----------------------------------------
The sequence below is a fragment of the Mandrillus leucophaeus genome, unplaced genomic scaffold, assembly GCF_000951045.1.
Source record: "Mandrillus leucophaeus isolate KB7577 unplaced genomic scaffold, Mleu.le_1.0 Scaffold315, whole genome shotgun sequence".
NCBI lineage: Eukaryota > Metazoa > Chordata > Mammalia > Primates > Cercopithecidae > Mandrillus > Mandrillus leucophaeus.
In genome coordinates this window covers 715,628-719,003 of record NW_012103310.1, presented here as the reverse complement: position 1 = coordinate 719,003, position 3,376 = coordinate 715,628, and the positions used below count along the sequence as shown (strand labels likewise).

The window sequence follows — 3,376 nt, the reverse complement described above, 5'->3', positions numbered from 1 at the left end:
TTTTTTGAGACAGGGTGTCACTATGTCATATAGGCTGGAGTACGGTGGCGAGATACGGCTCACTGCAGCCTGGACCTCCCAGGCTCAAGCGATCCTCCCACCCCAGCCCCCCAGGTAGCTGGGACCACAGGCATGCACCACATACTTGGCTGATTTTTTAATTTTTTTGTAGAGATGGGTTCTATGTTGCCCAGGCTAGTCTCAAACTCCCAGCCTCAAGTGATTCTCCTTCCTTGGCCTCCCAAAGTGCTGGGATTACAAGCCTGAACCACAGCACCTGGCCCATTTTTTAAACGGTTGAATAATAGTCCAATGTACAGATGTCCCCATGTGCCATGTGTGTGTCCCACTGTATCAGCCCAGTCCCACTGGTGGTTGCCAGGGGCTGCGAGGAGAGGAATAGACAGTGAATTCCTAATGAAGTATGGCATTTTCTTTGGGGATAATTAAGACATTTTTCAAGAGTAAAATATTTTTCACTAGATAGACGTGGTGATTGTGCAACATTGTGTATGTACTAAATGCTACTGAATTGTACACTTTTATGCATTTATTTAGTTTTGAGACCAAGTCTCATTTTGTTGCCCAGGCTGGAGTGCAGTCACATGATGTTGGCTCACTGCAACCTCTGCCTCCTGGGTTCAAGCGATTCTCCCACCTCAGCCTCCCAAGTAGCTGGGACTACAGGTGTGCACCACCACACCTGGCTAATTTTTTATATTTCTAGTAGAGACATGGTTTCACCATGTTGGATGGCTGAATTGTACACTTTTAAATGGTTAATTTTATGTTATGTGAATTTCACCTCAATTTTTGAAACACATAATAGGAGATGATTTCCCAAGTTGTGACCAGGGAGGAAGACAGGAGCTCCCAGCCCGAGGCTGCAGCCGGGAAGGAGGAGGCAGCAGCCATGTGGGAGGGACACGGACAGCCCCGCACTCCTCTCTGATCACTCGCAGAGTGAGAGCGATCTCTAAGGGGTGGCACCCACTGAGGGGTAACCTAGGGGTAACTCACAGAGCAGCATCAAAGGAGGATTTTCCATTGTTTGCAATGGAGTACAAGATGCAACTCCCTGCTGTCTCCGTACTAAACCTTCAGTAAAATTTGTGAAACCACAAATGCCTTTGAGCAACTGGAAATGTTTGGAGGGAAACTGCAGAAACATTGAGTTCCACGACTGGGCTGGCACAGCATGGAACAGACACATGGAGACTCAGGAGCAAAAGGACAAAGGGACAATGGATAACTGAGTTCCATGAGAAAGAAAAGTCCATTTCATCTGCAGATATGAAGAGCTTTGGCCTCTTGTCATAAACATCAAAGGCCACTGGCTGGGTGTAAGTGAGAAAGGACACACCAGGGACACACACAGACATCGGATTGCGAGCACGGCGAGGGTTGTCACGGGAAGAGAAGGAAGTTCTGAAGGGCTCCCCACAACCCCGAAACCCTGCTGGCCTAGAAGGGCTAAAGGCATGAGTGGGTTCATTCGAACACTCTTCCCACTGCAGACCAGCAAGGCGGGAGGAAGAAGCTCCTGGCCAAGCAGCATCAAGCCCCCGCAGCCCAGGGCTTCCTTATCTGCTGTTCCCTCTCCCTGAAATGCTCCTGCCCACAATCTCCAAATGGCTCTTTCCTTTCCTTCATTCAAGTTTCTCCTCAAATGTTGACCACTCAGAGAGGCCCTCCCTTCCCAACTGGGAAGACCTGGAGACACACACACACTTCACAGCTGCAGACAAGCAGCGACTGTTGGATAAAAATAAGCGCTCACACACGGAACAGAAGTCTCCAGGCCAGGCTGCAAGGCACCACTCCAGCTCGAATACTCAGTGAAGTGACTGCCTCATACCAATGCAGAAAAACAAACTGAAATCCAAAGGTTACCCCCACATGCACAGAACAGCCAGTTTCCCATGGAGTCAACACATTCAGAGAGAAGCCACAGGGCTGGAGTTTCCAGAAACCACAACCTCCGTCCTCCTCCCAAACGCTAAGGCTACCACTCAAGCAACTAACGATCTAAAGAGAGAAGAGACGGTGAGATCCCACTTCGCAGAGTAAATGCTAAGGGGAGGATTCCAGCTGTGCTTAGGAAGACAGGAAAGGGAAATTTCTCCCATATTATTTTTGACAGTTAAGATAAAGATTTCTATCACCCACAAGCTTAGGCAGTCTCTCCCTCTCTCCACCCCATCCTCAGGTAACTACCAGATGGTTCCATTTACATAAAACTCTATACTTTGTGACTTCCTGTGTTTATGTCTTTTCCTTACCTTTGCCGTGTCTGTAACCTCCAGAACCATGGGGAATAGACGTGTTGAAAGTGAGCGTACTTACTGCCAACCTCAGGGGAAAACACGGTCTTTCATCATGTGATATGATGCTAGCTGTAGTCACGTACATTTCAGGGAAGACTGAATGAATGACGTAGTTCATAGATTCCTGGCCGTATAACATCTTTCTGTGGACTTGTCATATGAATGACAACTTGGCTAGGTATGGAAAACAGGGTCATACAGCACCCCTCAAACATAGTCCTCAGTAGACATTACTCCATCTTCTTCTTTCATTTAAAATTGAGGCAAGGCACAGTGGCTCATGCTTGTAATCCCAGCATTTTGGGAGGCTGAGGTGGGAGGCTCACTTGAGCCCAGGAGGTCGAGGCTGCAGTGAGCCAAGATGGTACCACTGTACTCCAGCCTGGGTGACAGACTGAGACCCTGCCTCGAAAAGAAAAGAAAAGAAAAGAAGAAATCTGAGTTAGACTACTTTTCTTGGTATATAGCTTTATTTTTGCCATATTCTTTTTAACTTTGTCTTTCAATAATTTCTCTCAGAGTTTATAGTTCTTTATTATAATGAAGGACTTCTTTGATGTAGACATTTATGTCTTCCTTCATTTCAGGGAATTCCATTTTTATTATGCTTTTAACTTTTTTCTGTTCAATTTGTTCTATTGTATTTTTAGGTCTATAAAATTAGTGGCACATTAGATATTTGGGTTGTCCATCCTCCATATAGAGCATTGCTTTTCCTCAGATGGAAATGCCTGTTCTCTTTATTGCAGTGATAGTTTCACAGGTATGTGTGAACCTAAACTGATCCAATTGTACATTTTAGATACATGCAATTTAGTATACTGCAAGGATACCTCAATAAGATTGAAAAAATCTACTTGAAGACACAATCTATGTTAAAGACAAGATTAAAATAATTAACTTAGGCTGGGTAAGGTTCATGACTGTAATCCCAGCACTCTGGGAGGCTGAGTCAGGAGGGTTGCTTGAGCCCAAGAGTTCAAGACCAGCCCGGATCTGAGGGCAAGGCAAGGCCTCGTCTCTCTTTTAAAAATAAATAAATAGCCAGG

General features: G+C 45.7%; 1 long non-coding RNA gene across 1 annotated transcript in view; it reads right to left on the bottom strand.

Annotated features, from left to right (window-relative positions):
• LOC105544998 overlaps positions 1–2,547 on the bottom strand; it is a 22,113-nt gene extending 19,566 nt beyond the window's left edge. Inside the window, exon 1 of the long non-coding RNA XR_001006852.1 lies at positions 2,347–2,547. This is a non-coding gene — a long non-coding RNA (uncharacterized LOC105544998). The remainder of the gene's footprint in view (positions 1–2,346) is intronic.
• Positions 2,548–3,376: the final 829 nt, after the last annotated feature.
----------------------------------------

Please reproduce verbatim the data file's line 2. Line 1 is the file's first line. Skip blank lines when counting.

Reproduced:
Source record: "Mandrillus leucophaeus isolate KB7577 unplaced genomic scaffold, Mleu.le_1.0 Scaffold315, whole genome shotgun sequence".